Wild grape bloom has become widespread throughout southwest Michigan in the past week. Reports started coming in of bloom on Friday and continued through the weekend. Wild grape bloom at 50% is used as the biofix for grape berry moth models. The majority of the grape berry moth population is not in within commercial vineyards at this time of year. So any insecticide treatments will have no measurable impact on future generations. Typical treatment timings usually start with the next generation that will show up in 4-6 weeks. 

For southern Michigan grape growers, be on the lookout for rose chafer and potato leafhopper. Both should be expected in vineyards soon. Rose chafers can be found feeding on leaves and clusters. Potato leafhoppers feed on the undersides of leaves. The leaves of some sensitive grape varieties can be yellowed and cupped in response to this leafhopper’s feeding. Most vines are very tolerant of their damage and control isn’t warranted. Potato leafhopper does not overwinter in Michigan. It is blown in on southerly winds and storm fronts in the spring.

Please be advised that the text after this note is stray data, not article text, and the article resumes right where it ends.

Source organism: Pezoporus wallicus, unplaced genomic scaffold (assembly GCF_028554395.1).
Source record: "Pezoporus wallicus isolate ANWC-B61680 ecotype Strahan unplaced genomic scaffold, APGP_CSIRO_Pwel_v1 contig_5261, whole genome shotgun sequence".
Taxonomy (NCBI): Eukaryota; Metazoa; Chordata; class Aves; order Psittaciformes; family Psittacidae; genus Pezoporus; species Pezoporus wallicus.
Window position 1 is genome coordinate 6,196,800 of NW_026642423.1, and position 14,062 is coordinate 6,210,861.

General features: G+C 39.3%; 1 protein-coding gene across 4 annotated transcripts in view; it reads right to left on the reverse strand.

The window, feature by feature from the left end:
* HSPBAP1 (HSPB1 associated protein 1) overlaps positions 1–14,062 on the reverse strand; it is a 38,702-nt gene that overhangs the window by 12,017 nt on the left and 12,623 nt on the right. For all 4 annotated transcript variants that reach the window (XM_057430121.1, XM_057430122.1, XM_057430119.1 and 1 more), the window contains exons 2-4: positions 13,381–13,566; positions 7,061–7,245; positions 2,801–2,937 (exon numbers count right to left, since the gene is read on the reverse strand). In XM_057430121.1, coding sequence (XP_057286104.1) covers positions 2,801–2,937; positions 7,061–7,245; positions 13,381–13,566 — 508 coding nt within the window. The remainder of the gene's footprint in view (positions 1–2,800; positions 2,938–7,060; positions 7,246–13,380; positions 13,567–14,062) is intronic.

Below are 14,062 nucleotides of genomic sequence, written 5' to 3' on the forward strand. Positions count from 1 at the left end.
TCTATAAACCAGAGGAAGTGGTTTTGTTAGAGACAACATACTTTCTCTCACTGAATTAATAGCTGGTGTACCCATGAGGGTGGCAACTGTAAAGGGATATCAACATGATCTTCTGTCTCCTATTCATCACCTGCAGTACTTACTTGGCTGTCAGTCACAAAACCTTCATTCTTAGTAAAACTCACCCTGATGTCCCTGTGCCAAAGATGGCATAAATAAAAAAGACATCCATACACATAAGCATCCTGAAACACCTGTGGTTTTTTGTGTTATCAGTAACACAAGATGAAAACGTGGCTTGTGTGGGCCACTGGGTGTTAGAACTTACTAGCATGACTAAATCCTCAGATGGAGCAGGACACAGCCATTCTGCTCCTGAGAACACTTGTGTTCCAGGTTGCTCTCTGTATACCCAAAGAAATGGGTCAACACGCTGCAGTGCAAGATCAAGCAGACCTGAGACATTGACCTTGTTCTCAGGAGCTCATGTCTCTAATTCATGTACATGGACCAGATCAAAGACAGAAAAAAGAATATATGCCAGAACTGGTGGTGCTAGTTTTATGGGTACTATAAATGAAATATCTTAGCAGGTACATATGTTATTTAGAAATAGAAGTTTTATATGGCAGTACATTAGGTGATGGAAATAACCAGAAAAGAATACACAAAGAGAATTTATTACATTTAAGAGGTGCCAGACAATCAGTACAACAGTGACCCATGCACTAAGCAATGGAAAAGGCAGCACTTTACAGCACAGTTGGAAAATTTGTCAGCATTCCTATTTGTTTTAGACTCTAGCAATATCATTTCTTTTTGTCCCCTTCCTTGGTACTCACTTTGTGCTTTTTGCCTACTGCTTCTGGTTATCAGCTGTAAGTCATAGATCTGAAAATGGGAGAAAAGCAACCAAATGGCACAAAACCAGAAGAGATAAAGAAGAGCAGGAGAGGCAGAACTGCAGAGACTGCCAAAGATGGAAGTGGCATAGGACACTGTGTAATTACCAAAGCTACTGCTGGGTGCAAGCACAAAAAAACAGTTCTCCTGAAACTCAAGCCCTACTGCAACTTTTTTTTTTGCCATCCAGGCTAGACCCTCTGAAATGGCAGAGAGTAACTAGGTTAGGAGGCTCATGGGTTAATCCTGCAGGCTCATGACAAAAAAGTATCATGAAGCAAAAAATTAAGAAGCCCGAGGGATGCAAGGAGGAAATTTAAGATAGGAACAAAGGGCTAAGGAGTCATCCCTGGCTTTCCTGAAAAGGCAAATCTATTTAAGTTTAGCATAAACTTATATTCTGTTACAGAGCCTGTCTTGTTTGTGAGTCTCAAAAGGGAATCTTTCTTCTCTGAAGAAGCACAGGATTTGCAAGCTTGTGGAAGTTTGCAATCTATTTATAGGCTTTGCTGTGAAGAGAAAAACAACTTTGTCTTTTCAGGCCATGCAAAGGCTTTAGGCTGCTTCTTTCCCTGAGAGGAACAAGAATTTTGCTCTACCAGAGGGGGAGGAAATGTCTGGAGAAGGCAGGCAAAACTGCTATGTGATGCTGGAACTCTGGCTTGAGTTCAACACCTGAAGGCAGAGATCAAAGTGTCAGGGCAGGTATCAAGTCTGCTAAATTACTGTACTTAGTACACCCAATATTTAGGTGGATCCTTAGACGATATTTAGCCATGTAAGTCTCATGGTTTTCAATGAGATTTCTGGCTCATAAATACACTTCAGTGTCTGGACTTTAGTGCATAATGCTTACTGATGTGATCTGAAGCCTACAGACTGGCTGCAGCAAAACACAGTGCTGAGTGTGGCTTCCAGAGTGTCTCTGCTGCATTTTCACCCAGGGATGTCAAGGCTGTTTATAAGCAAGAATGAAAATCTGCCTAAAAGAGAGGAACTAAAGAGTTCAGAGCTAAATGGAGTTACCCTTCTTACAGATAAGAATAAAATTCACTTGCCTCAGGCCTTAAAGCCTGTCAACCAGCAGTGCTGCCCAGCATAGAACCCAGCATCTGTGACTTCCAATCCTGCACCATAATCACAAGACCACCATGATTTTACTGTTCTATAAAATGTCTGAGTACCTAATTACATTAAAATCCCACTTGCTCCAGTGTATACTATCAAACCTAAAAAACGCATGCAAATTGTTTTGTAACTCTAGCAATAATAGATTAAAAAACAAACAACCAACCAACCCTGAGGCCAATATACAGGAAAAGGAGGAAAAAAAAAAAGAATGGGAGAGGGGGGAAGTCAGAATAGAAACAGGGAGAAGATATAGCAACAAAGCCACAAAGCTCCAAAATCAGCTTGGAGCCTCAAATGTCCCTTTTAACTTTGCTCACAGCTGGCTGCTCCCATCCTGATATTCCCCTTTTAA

Upcoming events

  • The Michigan Grape Society Summer Grower’s Social series continues on June 15 with an evening get together at Domaine Berrien. They will be discussing vineyard weed control, vineyard floor management, and how their practices help prevent winter damage. Registration is required to collect a head count for food.  
  • The Southwest Michigan Viticulture Field Day will return to the Southwest Michigan Research and Extension Center for 2022. As tradition holds, the event will be the last Wednesday of July (July 27, 2022) and will include presentations of ongoing research in southwest Michigan. The event will once again conclude with a steak dinner and local wine tasting. Registration information to come soon.